Greater Engagement Needed to Keep Oil, Gas Staff

Greater Engagement Needed to Keep Oil, Gas Staff
More needs to be done by employers to ensure staff remain in the sector.

Greater engagement from oil and gas employers is needed in order to retain industry workers.

“It’s going to come about through sharing goals and vision,” Petroplan CEO Rory Ferguson told Rigzone.

The Petroplan CEO also highlighted traits that employees find important, as outlined in the company’s latest Talent Insight Index.

“It’s training, it’s investment in their future,” Ferguson stated.

A Petroplan representative shared Ferguson’s views on retaining oil and gas staff, telling Rigzone that more needed to be done by companies to appease employees.

“There needs to be dialogue going on between companies and their employees giving them that sense of community and a sense of security,” the spokesperson said.

The recently released Talent Insight Index revealed that over 75 percent of oil and gas industry professionals are ready to move jobs.

“Employers need to give them reasons to stay … The retention of good mid-career people in the sector is at threat,” the report claimed.

Looking to the future of the industry, Ferguson also outlined some concerns regarding the next generation of oil and gas professionals.

“It’s probably fair to say the appetite in some of the younger generation isn’t probably leaning towards oil and gas in the way that it might have a few years ago,” Ferguson said.

“I think there’s a really, really interesting pinch-point coming our way in terms of the availability of relevant talent in this sector,” he added.

In an effort to get millennials interested in the industry, Ferguson suggested a marketing change for oil and gas.

“It’s an easy villain in today’s world … I just don’t think we promote ourselves in this sector particularly well,” Ferguson said.

“What is the industry’s contribution to the world today? ... I bet there’s not many industries that probably spend more on conservation for example, than oil and gas, but do we talk about that? No, we don’t … there’s definitely work to be done,” he added.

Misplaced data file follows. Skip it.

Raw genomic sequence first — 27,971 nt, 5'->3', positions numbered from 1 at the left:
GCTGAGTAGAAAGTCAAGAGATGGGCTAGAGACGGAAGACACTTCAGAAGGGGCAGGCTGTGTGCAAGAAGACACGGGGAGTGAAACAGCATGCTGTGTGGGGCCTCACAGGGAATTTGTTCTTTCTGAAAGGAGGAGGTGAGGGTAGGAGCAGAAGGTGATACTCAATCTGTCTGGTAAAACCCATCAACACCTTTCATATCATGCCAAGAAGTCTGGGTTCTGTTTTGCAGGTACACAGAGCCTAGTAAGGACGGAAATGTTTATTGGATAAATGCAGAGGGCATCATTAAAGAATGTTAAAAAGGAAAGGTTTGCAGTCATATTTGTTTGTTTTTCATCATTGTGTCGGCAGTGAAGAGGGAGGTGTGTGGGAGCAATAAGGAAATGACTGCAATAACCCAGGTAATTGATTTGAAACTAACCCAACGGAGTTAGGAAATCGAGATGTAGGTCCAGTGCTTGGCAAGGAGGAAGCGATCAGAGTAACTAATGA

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Ricardo Cruz | Aug. 31, 2017
Like other seasoned pros, I have passed by other crises, but this one is scary. Good people are leaving the industry for good - they can stand it no more. The mainstream of getting new hires with better qualifications (that they will hardly be able to apply in full for a long time) but no experience. The potential problem is this next generation will not hold until career quick advancement is possible or until times get better - they will simply leave to a new opportunity. To be noted a sizeable amount of offers forimmediately available positions. All companies will regret neglecting the scarce, little loyalty that is left in the industry.

Venkat | Aug. 26, 2017
I fully agree with this statement. Its very disappointing & painful that after serving 22+ years in this sector in various role and all its sudden one fine morning my previous employer terminated almost all middle management personnel with short notice due to no new projects are coming up and few ongoing big value projects on hold until further notice due to oil price crash down. In this situation getting an appropriate opening in other sectors also becomes very difficult and if lucky enough to get one and that is not at all justifying the level of experience & offered package is just in the range of 35% to 40% of last drawn salary. I was forced accept an offer after long waiting of complete 2 years (job less) to meet/full fill current financial day to day needs since no another option left out. I hope & pray this sector get backs on track enable person like me many gets back their track. Only time can give us the answer!!!

John Bjonnes | Aug. 25, 2017
A very good article. I agree that more needs to be done to retain experienced talent. I was made redundant after 26 years with an oil & gas related company and now I simply cannot get another job. Heart breaking to see the industry falling apart.


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